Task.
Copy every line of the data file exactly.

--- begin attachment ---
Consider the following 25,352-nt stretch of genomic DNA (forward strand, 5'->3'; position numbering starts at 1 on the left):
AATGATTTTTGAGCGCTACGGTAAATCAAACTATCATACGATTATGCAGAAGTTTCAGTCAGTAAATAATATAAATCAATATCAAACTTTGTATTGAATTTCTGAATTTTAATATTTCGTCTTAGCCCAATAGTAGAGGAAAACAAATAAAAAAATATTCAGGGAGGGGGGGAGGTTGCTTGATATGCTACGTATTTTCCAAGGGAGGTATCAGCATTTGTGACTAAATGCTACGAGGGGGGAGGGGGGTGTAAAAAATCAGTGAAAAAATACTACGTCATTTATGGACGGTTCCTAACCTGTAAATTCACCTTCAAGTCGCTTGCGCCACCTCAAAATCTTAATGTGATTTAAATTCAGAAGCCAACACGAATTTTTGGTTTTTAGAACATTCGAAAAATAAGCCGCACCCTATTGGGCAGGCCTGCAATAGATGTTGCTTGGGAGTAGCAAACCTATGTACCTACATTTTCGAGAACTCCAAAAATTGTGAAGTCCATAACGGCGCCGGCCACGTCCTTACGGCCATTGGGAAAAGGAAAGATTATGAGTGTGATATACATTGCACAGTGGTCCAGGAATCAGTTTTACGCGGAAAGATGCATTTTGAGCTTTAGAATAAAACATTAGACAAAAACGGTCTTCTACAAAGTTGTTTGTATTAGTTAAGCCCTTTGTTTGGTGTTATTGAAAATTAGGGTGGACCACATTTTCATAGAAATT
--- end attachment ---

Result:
Consider the following 25,352-nt stretch of genomic DNA (forward strand, 5'->3'; position numbering starts at 1 on the left):
AATGATTTTTGAGCGCTACGGTAAATCAAACTATCATACGATTATGCAGAAGTTTCAGTCAGTAAATAATATAAATCAATATCAAACTTTGTATTGAATTTCTGAATTTTAATATTTCGTCTTAGCCCAATAGTAGAGGAAAACAAATAAAAAAATATTCAGGGAGGGGGGGAGGTTGCTTGATATGCTACGTATTTTCCAAGGGAGGTATCAGCATTTGTGACTAAATGCTACGAGGGGGGAGGGGGGTGTAAAAAATCAGTGAAAAAATACTACGTCATTTATGGACGGTTCCTAACCTGTAAATTCACCTTCAAGTCGCTTGCGCCACCTCAAAATCTTAATGTGATTTAAATTCAGAAGCCAACACGAATTTTTGGTTTTTAGAACATTCGAAAAATAAGCCGCACCCTATTGGGCAGGCCTGCAATAGATGTTGCTTGGGAGTAGCAAACCTATGTACCTACATTTTCGAGAACTCCAAAAATTGTGAAGTCCATAACGGCGCCGGCCACGTCCTTACGGCCATTGGGAAAAGGAAAGATTATGAGTGTGATATACATTGCACAGTGGTCCAGGAATCAGTTTTACGCGGAAAGATGCATTTTGAGCTTTAGAATAAAACATTAGACAAAAACGGTCTTCTACAAAGTTGTTTGTATTAGTTAAGCCCTTTGTTTGGTGTTATTGAAAATTAGGGTGGACCACATTTTCATAGAAATT